They search for prey from an elevated perch and can sometimes be heard calling in the early morning or late evening.
Barred Owls typically nest in large tree cavities but will also use abandoned nests of other large birds, such as Hawks.
They lay 2-3 eggs per clutch, which hatch after about a month. Females incubate the eggs, and males provide the food for her and their young.
- The Barred Owl has a unique call that sounds like “Who cooks for you? Who cooks for you-all?” This call is often heard in forests at night.
- These birds have excellent hearing, which allows them to locate prey in complete darkness.
- Barred Owls have adapted well to suburban and urban areas and can often be found in parks and backyards.
- They are known to rival another owl species, the Spotted Owl, for nesting sites and territory.
- Barred Owls are sometimes called “hoot owls” because of their distinctive call.
2. Great horned Owl
The Great Horned Owl is a large and powerful eagle owl found throughout North and South America and is a year-round resident of Alabama. They are known for their distinctive ear tufts and intense yellow eyes.
- Length: 46-63cm (18-25 inches)
- Weight: 910-2500g (32-88oz)
- Wingspan: 101-145cm (40-57 inches)
- Great Horned Owl Scientific Name: Bubo virginianus
The Great Horned Owl is a large-bodied owl with broad, round wings and distinctive ear tufts.
Their plumage can vary depending on geographic location, but they are primarily brown and gray above, with bars and speckling. They have reddish brown faces, white throats, and large yellow eyes.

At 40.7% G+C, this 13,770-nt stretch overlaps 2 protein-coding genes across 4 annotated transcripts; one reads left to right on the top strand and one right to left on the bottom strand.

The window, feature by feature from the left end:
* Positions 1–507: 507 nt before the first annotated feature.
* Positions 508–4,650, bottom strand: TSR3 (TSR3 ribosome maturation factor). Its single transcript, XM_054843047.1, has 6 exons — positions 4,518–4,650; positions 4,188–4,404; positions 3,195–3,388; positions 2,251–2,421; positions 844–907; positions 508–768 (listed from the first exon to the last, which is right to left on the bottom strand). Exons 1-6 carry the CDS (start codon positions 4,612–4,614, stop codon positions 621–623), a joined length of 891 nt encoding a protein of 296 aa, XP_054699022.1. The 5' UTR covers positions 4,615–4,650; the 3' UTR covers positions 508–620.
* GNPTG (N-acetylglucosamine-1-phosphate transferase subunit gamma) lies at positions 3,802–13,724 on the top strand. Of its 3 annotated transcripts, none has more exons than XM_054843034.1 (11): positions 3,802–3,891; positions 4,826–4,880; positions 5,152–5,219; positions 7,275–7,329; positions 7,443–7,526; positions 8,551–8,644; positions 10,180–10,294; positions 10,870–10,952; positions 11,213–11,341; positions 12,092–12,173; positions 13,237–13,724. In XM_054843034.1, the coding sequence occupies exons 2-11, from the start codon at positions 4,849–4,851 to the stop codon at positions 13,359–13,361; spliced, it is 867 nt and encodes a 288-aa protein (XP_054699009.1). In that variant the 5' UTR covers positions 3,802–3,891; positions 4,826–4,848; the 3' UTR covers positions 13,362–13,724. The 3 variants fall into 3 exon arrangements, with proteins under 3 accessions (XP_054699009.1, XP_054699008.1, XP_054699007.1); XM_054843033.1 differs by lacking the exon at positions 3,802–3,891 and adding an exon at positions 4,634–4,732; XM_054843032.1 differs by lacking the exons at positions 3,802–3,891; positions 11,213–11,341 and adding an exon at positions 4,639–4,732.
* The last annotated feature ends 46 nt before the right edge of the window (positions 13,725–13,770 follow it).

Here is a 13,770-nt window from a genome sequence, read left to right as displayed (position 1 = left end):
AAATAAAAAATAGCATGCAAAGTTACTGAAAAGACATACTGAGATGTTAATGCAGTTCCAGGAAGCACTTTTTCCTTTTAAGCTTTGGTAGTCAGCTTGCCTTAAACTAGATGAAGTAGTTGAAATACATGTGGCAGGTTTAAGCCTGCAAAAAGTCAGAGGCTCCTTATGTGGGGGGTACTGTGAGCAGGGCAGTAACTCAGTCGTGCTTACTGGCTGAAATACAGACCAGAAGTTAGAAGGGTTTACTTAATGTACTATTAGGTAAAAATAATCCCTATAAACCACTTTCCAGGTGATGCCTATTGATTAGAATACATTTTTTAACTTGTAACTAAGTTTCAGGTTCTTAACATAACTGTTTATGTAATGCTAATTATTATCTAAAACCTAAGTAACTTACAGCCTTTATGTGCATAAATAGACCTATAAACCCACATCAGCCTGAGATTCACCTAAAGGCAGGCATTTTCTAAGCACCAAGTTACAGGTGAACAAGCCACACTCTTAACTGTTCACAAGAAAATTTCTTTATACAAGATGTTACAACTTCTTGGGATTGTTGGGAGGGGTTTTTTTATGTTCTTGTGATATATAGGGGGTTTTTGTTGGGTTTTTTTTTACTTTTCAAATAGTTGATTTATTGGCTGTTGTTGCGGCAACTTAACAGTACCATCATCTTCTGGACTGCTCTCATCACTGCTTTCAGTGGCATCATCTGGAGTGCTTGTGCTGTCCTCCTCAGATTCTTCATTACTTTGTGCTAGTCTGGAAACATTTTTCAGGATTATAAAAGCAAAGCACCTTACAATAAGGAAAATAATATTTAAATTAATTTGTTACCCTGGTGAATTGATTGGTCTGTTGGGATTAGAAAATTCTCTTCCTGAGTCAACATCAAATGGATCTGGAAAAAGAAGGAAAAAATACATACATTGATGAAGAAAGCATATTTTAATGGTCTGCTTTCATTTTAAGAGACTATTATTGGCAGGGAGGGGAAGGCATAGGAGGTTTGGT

They are adaptable, and you can spot them in various habitats, including forests, deserts, grasslands, and urban areas.
The Great Horned Owl range extends throughout North, Central, and South America and can thrive in cold or warm climates.
Great Horned Owls are night-time predators that eat a variety of mammals, including rodents, opossums, and rabbits.
They will also eat giant insects, reptiles such as snakes and lizards, and other large birds such as ducks, geese, and sometimes unsuspecting raptors in Alabama such as hawks, other owls, or falcons.
They hunt from an elevated perch and swoop down onto prey. Their powerful talons and strong beak allow them to catch and kill their prey quickly.
Great Horned Owls rarely build their own nest but instead, use abandoned nests of other large birds.
They typically lay 2-3 eggs per clutch, which hatch after about a month. Females primarily incubate the eggs, and both parents take turns feeding their young.